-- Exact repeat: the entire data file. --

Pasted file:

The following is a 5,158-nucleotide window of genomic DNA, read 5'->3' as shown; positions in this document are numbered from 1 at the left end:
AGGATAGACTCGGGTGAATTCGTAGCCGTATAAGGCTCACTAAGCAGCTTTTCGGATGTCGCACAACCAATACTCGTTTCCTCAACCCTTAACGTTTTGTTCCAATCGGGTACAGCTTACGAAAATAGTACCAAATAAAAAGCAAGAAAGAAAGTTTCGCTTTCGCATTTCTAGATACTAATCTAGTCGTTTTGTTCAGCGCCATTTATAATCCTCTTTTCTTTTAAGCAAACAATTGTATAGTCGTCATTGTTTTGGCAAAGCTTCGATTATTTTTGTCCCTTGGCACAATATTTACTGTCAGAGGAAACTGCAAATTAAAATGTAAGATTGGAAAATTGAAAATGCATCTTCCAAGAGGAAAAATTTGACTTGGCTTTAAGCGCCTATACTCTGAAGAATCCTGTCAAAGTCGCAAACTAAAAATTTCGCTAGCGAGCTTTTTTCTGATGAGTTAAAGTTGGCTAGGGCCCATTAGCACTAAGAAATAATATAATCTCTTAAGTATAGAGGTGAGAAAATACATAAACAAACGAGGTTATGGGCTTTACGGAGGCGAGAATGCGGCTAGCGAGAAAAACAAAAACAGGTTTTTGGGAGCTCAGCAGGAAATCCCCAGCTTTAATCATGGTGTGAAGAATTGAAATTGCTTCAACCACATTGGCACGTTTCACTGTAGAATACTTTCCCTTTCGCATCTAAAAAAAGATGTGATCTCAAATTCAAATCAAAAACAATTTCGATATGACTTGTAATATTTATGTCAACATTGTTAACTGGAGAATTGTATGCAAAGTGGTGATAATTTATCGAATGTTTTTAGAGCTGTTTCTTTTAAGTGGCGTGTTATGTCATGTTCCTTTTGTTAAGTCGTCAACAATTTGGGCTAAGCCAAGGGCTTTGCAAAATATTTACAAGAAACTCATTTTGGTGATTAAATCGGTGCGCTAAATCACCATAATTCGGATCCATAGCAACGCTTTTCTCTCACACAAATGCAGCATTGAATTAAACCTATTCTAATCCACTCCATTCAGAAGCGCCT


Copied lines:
The following is a 5,158-nucleotide window of genomic DNA, read 5'->3' as shown; positions in this document are numbered from 1 at the left end:
AGGATAGACTCGGGTGAATTCGTAGCCGTATAAGGCTCACTAAGCAGCTTTTCGGATGTCGCACAACCAATACTCGTTTCCTCAACCCTTAACGTTTTGTTCCAATCGGGTACAGCTTACGAAAATAGTACCAAATAAAAAGCAAGAAAGAAAGTTTCGCTTTCGCATTTCTAGATACTAATCTAGTCGTTTTGTTCAGCGCCATTTATAATCCTCTTTTCTTTTAAGCAAACAATTGTATAGTCGTCATTGTTTTGGCAAAGCTTCGATTATTTTTGTCCCTTGGCACAATATTTACTGTCAGAGGAAACTGCAAATTAAAATGTAAGATTGGAAAATTGAAAATGCATCTTCCAAGAGGAAAAATTTGACTTGGCTTTAAGCGCCTATACTCTGAAGAATCCTGTCAAAGTCGCAAACTAAAAATTTCGCTAGCGAGCTTTTTTCTGATGAGTTAAAGTTGGCTAGGGCCCATTAGCACTAAGAAATAATATAATCTCTTAAGTATAGAGGTGAGAAAATACATAAACAAACGAGGTTATGGGCTTTACGGAGGCGAGAATGCGGCTAGCGAGAAAAACAAAAACAGGTTTTTGGGAGCTCAGCAGGAAATCCCCAGCTTTAATCATGGTGTGAAGAATTGAAATTGCTTCAACCACATTGGCACGTTTCACTGTAGAATACTTTCCCTTTCGCATCTAAAAAAAGATGTGATCTCAAATTCAAATCAAAAACAATTTCGATATGACTTGTAATATTTATGTCAACATTGTTAACTGGAGAATTGTATGCAAAGTGGTGATAATTTATCGAATGTTTTTAGAGCTGTTTCTTTTAAGTGGCGTGTTATGTCATGTTCCTTTTGTTAAGTCGTCAACAATTTGGGCTAAGCCAAGGGCTTTGCAAAATATTTACAAGAAACTCATTTTGGTGATTAAATCGGTGCGCTAAATCACCATAATTCGGATCCATAGCAACGCTTTTCTCTCACACAAATGCAGCATTGAATTAAACCTATTCTAATCCACTCCATTCAGAAGCGCCT